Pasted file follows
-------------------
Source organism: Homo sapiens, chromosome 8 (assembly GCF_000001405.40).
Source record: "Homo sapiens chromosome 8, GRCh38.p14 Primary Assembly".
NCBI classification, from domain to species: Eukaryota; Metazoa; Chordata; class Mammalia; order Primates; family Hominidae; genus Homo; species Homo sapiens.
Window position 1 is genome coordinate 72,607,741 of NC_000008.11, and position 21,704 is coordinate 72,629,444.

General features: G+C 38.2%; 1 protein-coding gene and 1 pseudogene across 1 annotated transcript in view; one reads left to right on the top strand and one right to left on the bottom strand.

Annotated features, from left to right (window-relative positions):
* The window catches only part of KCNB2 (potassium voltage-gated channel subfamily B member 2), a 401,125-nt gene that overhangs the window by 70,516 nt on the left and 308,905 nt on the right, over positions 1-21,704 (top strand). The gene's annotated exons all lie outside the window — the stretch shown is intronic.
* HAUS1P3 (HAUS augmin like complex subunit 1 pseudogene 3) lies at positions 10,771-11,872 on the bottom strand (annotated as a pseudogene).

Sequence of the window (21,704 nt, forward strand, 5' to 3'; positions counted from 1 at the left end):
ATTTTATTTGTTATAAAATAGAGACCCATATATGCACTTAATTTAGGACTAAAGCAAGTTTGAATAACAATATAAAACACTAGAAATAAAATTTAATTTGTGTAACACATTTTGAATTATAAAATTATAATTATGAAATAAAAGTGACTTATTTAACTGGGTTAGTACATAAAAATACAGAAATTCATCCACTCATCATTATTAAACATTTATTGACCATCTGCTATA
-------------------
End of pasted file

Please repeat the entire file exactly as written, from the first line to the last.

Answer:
Source organism: Homo sapiens, chromosome 8 (assembly GCF_000001405.40).
Source record: "Homo sapiens chromosome 8, GRCh38.p14 Primary Assembly".
NCBI classification, from domain to species: Eukaryota; Metazoa; Chordata; class Mammalia; order Primates; family Hominidae; genus Homo; species Homo sapiens.
Window position 1 is genome coordinate 72,607,741 of NC_000008.11, and position 21,704 is coordinate 72,629,444.

General features: G+C 38.2%; 1 protein-coding gene and 1 pseudogene across 1 annotated transcript in view; one reads left to right on the top strand and one right to left on the bottom strand.

Annotated features, from left to right (window-relative positions):
* The window catches only part of KCNB2 (potassium voltage-gated channel subfamily B member 2), a 401,125-nt gene that overhangs the window by 70,516 nt on the left and 308,905 nt on the right, over positions 1-21,704 (top strand). The gene's annotated exons all lie outside the window — the stretch shown is intronic.
* HAUS1P3 (HAUS augmin like complex subunit 1 pseudogene 3) lies at positions 10,771-11,872 on the bottom strand (annotated as a pseudogene).

Sequence of the window (21,704 nt, forward strand, 5' to 3'; positions counted from 1 at the left end):
ATTTTATTTGTTATAAAATAGAGACCCATATATGCACTTAATTTAGGACTAAAGCAAGTTTGAATAACAATATAAAACACTAGAAATAAAATTTAATTTGTGTAACACATTTTGAATTATAAAATTATAATTATGAAATAAAAGTGACTTATTTAACTGGGTTAGTACATAAAAATACAGAAATTCATCCACTCATCATTATTAAACATTTATTGACCATCTGCTATA